The Salina Journal from Salina, Kansas on September 28, 1997 · Page 22
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The Salina Journal from Salina, Kansas · Page 22

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Sunday, September 28, 1997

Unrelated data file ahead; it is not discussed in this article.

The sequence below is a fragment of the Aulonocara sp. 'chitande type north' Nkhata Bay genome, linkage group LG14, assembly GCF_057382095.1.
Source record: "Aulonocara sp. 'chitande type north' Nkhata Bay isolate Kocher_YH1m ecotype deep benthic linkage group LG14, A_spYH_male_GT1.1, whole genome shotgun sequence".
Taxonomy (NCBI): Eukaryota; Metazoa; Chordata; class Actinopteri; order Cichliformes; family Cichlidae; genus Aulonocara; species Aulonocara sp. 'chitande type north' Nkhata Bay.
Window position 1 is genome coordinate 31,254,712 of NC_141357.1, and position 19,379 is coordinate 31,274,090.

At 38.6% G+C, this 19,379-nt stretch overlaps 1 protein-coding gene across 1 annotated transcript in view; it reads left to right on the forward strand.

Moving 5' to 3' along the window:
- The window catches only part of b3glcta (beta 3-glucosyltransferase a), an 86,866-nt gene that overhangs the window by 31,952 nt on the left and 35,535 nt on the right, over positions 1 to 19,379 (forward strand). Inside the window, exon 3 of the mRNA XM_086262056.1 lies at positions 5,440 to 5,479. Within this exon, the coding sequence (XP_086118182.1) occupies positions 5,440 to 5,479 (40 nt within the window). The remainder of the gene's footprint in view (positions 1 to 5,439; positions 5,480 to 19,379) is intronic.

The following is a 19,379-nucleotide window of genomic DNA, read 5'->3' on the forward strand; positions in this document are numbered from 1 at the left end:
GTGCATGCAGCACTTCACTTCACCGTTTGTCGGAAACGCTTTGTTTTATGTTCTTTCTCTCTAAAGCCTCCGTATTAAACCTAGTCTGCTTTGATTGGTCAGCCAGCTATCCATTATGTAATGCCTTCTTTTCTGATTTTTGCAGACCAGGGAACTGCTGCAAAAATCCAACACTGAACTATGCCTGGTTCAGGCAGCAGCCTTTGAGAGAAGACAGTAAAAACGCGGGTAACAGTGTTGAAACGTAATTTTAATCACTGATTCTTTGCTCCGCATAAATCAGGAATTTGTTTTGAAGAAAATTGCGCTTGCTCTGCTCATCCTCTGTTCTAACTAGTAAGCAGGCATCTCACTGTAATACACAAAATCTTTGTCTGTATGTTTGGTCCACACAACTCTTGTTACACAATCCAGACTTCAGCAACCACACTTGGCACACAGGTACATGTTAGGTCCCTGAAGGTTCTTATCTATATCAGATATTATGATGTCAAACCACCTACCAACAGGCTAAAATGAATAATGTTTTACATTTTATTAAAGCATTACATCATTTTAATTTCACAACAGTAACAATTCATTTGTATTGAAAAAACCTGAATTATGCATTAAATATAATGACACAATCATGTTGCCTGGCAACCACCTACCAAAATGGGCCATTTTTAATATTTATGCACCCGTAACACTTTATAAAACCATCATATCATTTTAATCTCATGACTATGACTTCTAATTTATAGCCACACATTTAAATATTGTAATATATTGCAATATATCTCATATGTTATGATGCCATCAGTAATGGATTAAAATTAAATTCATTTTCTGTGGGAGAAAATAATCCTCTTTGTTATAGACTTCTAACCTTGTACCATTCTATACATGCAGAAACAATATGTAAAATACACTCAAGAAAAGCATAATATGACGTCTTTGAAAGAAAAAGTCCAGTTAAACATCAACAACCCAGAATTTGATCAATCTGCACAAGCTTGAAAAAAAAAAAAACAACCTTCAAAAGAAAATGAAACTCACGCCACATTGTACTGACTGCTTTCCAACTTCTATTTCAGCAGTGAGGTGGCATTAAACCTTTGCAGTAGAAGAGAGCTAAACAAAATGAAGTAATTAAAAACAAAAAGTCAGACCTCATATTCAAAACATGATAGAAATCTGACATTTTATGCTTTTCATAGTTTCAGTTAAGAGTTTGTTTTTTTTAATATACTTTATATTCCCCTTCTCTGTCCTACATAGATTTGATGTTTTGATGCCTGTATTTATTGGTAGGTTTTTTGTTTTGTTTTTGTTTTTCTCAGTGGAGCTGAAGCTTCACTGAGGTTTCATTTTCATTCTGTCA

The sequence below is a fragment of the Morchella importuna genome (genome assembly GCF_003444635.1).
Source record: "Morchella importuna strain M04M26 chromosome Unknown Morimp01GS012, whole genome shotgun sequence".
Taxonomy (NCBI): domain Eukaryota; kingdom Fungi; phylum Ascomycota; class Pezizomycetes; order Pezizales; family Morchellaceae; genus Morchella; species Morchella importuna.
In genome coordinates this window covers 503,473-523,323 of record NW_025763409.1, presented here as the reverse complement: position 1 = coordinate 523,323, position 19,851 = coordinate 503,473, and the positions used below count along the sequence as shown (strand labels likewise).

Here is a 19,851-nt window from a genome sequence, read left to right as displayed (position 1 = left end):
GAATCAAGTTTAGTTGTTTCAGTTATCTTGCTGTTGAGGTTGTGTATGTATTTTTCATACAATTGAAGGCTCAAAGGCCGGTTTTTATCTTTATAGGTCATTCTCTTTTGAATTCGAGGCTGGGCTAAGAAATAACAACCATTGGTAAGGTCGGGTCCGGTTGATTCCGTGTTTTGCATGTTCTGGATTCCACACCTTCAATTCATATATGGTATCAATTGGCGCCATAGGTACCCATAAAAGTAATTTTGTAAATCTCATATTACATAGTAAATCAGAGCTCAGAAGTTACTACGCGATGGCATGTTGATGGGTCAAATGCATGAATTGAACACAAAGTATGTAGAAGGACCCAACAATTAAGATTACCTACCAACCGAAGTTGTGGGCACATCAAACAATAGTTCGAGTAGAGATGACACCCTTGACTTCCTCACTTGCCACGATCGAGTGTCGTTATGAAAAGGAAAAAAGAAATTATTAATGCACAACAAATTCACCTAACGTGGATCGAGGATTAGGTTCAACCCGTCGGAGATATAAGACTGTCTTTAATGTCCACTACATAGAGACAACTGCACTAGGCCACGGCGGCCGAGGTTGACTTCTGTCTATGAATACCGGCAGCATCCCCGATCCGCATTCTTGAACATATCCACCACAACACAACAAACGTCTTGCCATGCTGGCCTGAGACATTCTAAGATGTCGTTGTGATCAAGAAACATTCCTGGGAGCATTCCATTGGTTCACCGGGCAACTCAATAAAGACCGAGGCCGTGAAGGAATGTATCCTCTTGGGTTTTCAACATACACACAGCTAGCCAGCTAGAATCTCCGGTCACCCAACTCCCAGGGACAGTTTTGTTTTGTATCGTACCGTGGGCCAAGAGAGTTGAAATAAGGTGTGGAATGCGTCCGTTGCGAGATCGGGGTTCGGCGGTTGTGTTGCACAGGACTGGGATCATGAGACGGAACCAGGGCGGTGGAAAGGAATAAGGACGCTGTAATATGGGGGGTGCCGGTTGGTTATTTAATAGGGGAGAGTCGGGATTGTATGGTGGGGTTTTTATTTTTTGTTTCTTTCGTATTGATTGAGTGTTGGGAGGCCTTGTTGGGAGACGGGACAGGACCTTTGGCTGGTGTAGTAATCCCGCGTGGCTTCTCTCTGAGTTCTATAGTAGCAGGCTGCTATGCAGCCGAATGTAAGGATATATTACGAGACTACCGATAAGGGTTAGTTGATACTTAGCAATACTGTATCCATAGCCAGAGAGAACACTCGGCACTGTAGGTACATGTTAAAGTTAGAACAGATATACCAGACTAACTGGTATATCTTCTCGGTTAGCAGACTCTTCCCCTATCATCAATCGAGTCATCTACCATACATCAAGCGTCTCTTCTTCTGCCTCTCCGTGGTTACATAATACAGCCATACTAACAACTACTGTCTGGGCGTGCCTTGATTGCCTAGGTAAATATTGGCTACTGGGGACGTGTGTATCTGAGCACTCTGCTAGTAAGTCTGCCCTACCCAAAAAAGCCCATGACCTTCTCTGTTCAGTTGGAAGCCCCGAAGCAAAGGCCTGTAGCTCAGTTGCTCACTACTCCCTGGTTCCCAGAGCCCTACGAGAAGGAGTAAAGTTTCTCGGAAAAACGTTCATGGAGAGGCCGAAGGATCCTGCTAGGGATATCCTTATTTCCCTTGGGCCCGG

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B8 SUNDAY, SEPTEMBER 28, 1997 LIFE THE SALINA JOURNAL THE SUNDAY CROSSWORD Houses / Father in secret club 98 99 96 Megastore name 97 One of the N'xons His wife was a pillar of the community? Dutch treat 101 Track bet 105 Possessed 107 Cat nap 112 Fishing net 116 Quiets down 118 Renaissance musical Instrument 119 Mad 120 Jack Palance 122 Author Zola 123 Financial plus 124 Economist Greenspan 125 Under sail 126 Mach measure 127 Approaches 128 Camera part 129 Campus org. of the'60s 1 DOWN Immigrant from Acadia 2 Lessen 3 Start over 4 Eliminate 5 Arab chieftain 6 Twitch 7 Clear-witted 8 British gun 9 Henry VIII apologist, Bishop Hugh — 10 Actress Dunne 11 Shopping areas 12 Mexican moolah 13 Swallow one's pride 14 Regarding 15 Well-behaved 16 Actress/singer Adams 17 Peruse 19 Vision beginning 24 Bridal path 25 Safeguard "ALSO KNOWN AS" By RICHARD HUGHES ACROSS 1 Mustang or Bronco 4 Facts 8 Dirigible 13 Swiss peak 18 Drive the getaway car 20 Actor Jennings 21 — aves 22 Positive terminal 23 Carole Lombard 26 Ancient city aka Ilium 27 Artist's studio 28 Met 29 Relinquished 30 Most recent 31 Court VIP 32 Rlzzuto booth buddy Frank 34 Look wantonly 36 First lady 38 Universal 43 The Wreck of the Mary —" 47 Tony Curtis 52 Sicilian city 53 QuifWar correspondent ; Peter 54 Cuatro + cuatro 55 Sonoran sight 66 Like most campuses 57 Soccer score 58 Queen of Olympus 59 Fragrant wood 60 Actress Strttch 62'Man, e.g. 65 Buck add-on 67 John Wayne 75 Hold ill 76 Bruin campus 77 Reduce in rank 76 Record book 82 Charge 64 Dreadful 87 Island near the Firth of Clyde 88 Former pump abbr. 89 "Rule Britannia" 1 ' composer 90 "It's Always '. Something" author '. 92 Took advantage of 93 Lauren Bacall ANSWERS TO TODAY'S PUZZLE ARE ON PAGE B4. 31 Sports venue 33 Resound 35 Spanish rio 37 Large vessel 39 Identical 40 Equine slt-com, of old 41 — girl) 42 Bolsheviks' victim 43 Titus'ten 44 —Gay 45 What a listener lends 46 Elbows' connectors 48 Shroud of Turin, e.g. 49 Buck's mate 50 Beatltl 51 One-name singer 53 Spy 58 Rotter 59 Apple throwaway 61 Inquisitive 63 Elisabeth of "Leaving Las 64 Resinous stuff 66 Law partner 68 Castle of Havana 69 Toothpaste brand 70 Cheryl and Diane 71 Pervade 72 March composer 73 Weasel cousin 74 Necessities 78 Liability 79 German river 80 Italian wine area 81 Campus mil. training 83 Net, another way 85 Signed 86 Woodwind 89 Mr. Clean's rival 90 Antique auto 91 Chester Alan — 94 Gave In 95 Turkey server 96 With 103 Down, Sen. Margaret 100 Koreans, e.g. 102 Dam site In Egypt 103 See 96 Down 104 Sooner State city 106 Shock 108 Sicilian landmark 109 Creator of The Grinch 110 Attempted 111 Singer Paul and family 112 —chic 113 Incline 114 Rose's lover 115 Cleverness 117 Radio receivers 118 Brotherhood 121 Pub quaff FROM PAGE B1 C1997 Lot Angela Times Syndicate "There were probably 10 to a dozen boards that we just used over and over again because they were the foundation boards." Though building materials were in short supply, skills were not. They learned basic carpentry working on their tree houses, and both Mortenson and his brother would grow up to build their own homes. But as children, their tree house building techniques were enhanced by one physical trait — Jim was right-handed, and Mark was left-handed. That came in handy when trying to hang from a limb and hammer a hard-to- reach nail. "One or the other could usually manage it," Mortenson says. Ross Pritchard is not planning on a childhood career of building tree houses, but at age 11, he's already on his second. The first structure — built five years ago by Ross, his sister, Barbara, 16, and their father, David — was felled by a tornado that ripped the porch off the back of their house, in addition to snapping in two one of the three trees that anchored the platform tree house. The Pritchards' house was repaired posthaste, but it wasn't until this year that Ross and his dad decided to rebuild the tree house. "We decided to build one but make it better," Ross says. Ross drew up plans for the new tree house and can talk knowledgeably about such details as how they calibrated the angle for the roof beams. Improvements include a hinged trap door, plastic windows that slide open for ventilation in warm weather, a balcony that overlooks the soccer field at Indian Springs School (Ross swears it's close enough to follow the game action) and a convertible roof that can be raised or lowered depending on .the needs or height of visitors. As soon as the weather cools, Ross wants to invite a couple of friends for a tree house sleep- over. Unfortunately, his constant companion — the family's 3-year- old golden retriever, Barnie — will not be able to attend. Smart as she is, she hasn't figured out how to climb the ladder after T HOUSEHOLD HINTS Aloof cat alerts family to kitten's plight Dear Heloise: We rescued a feral kitten when she was 3 weeks old and brought her into our feline family of four. Today, Button (aka "The Terrorist") is a feisty 5-month- old. Steps, the dominant male and coolest cat around, usually ignores the young upstart. The other morn- ihg, Steps parked himself at my husband's feet and • meowed incessantly. This was so unlike his usu- HELOISE King Features al behavior that my husband thought it wise to see what the cat wanted. Steps ran to the living room door and stared hard at the front door. Button had slipped out when my husband got the newspaper, and now she was frantically clawing at the glass to get back in. Once the kitten was safely inside, Steps returned to his morning bath and his complete indifference to Button. — M. Beve, via email Dear M.: I'm sorry I don't have your full name and state, only your e-mail address. For those who e-mail, please include your name and address so we can print it (Heloisecis.compuserve.com). — Heloise Dear Heloise: My 2-year-old did not like water and was not getting enough of it. She complained each time I offered it to her, until my mom came up with a great idea. She suggested that I fill up a sportsman-type water bottle and put it on the lower inside door of the refrigerator. She loved it! She was proud of herself at being able to get her own drink and has actually acquired a love for water! This has solved many problems: My child is now getting plenty of water, she can get it all by herself, and this trick saves money on juices. My mom, Clinelle Moody, is truly wise and wonderful. — Brenda Tryon, Conyers, Ga. Send a money- or time-saving hint to Heloise, PO Box 795000, San Antonio TX 78279-5000 or fax it to 210-HELOISE. DO YOU REALLY HAVE ENOUGH TABLES! There are several guidelines to use concerning tables. First, if you want to have a really comfortable, easy-to- live-in home, you should have tables near most of your seating pieces and that's easier to accomplish these days because there's such a tremendous selection of shapes and sizes of 'tables. It's not difficult to find just the "right" table to fit by any chair or sofa. 1 Secondly, although tables are practical and necessary to hold lamps, refreshments, etc., they also have an important role to perform in making your rooms beautiful. All by themselves, tables can add decorator touches if you pick the proper looking tables for the different parts of your room. Look around your home. Ask yourself these two questions: Do you nave enough tables? Do you have pretty tables? If you'd like to improve QO either of those points, we can help. ALL TABLES ARE ON SALE -, n NOW Sherry Denning Get More Than a Test Score Get Back Your Life NATIONAL DEPRESSION SCREENING DAY Thursday, October 9, 1997 Free Screening Includes: • Written Self-Test for Depression • Screening Interview with Mental Professional • Educational Presentation Symptoms of Depression Include: • loss of pleasure • feelings of sadness, hopelessness, worthlessness • changes in sleeping and eating patterns • irritability, anociousness, restlessness • inability to concentrate • fatigue or loss of energy • unexplained aches and pains • thoughts of death or suicide Depression is an illness and effective treatments are available. Salina Regional Health Center LOCAL DEPRESSION SCREENING INFORMATION: October 9, 1997 4-8 pm Central Mall (Near Food Court) HOTLINE An Outreach Event During Mental Illness Awareness Week Supported in part by an educational grant from Eli Lilly and Company. "She really wants to get up there. I wish I could carry her, but she's gotten too heavy." Ross Prltchard speaking about his golden retriever, who'd like to attend sleep-overs at the tree house but can't climb the ladder Ross. "She really wants to get up there," he says, shaking his head. "I wish I could carry her, but she's gotten too heavy." A system for getting Barnie into the tree house is in the brainstorming stage. Far more primitive than Ross Pritchard's perfectly level tree house is the multi-level structure created five years ago by Chris Whitley, his neighbor, Mark Griffo, and their younger sisters in the woods behind the Whitleys' home in Vestavia Hills, Ala. The group built a series of triangular platforms, using found materials and lumber purchased with the proceeds from the girls' lemonade stand. Now that Mark and Chris have gotten too old for tree houses, the woods are primarily the domain of Michelle Griffo, 11, and twins Jennifer and Katherine Whitley, 12. Remodeling is an ongoing project at the Dead End tree house, which was named for a rusted street sign found on a trek through the woods. This summer, Katherine, Jennifer and Michelle replaced some of the tree house's missing railing and painted the boards teal green, in an effort to harmonize them with the environment, they say. The girls use the tree house as a place to play board games and tell ghost stories. More often, it also is a jungle gym for the trio, who fearlessly scramble up tree trunk ladders to the top platform, located some 20 feet off the ground. They exit fireman-style — via a metal pole set in the ground and lashed to the tree house's top level. Michelle's father, architect Jim Griffo, watches their activity without a word of reproach, but his thoughts aren't too far from the memory of Michelle's older brother stumbling out of the tree house and breaking his arm. "That's why I don't come out here," Griffo says. For his part, Lewis Armstrong ; never had to worry that his ; daughters' tree house was too > high to be safe — it never got built. About 20 or so years ago, Armstrong arrived at his home in Crestwopd, Ala., from work one a£ ternoon to find his two girls — Lois Dean, about 10 years old at the time, and Lindsley, about 7 — perched in the box elder tree. The tree's trunk already sloped at an angle convenient for climbing, but the girls had nailed pieces of wood to the tree to create a ladder. "We had a lot of scraps of lumber lying around. They didn't have any trouble finding wood or nails, hammers and so forth," Armstrong says. Some good refreshments Upon seeing her father, the eldest, Lois Dean, left her work in the tree and ran to meet her father and invite him to view the beginnings of their secret clubhouse. He admonished her that if she told people, it wouldn't be a secret. He remembers his daughter's reply: "It's still secret! 'Cause you are in our club! We made you a member of our club, and you are in charge of refreshments!" Wanting to fulfull his duties, Armstrong drove to the grocery store and came home with ice cream and candy bars. The club had its first meeting at the base of the box elder tree. "And that's about the only i meeting we ever had," Arm- | strong says. | Though construction never continued, several of the tree's ladder rungs still exist. Armstrong jokes with his neighbors that the pieces of wood lead to his daughters' secret clubhouse. ' "They didn't get very far," Armstrong says. "They were going to but never did get around ... but we did have some good refreshments." Your health is what we do For your health in October Breast Cancer Awareness Forum October is Breast Cancer Awareness Month. The YWCA, Altrusa International, Salina Regional Health Center and TCI are hosting a panel discussion, "Knowledge: It's Part of the Cure," at 7 p.m. on Wednesday, Oct. 22, at the YWCA. Participants on the panel include a breast cancer survivor, physicians and a nurse. Free Colon Cancer Screening Fecal Occult Blood Tests are available through October from most physicians. If you do not have a doctor, and you are over SO or at risk of colon cancer because you have a personal or family history of colon cancer or other colon diseases, pick up a screening kit at the Salina/Saline County Health Department and most local pharmacies, Also distributing the kits are the Salvation Army, Commission on Aging, Rescue Mission, Ashby House, Central Kansas Mental Health Center and Central Kansas Foundation. Free Depression Screening Central Kansas Mental Health Center, Hotline and Salina Regional are sponsoring a Depression Screening on Oct. 9, from 4 to 8 p.m. near the food court at Central Mall. A booth will be staffed by volunteers, including mental health professionals, who will answer questions and guide participants through the screening. October Seniors' Health Trip Destination: Wella Wella Mark Correll, director of radiation oncology, will discuss the community-wide colon cancer screening. The program is at 8:30 a.m. on Tuesday, Oct. 28, in Conference Rooms 1 & 2 on the Penn Campus. Call 452-7272 to sign up. Helpful for the established and newly diagnosed diabetics. Ongoing classes through the year, convering various topics. Free! To register, call 452-7600. OJON CLASSES -Lamaze and Infant Care Classes-next session starts Oct. 29 -Breastfeeding-next class is Nov. 10 -Brothers and Sisters Class-Oct. 2 or Oct. 20 -Cesarean Childbirth Class-next class is Oct. 6 For more information call 452-7600. ! Support Group 'i$jtfc survivors and caregivers, * ays, |fiWWW, 452-6364. r*& Puffers 1 support group, first Friday, ^Itpi Campus p Room 3,452-6689. I ; Support Group | pd fourth Thursdays, , Swta F» Heartland Room, ivors :30 P .m., >Cenler West, 452-7037. mmr *mm Salina Regional Health Center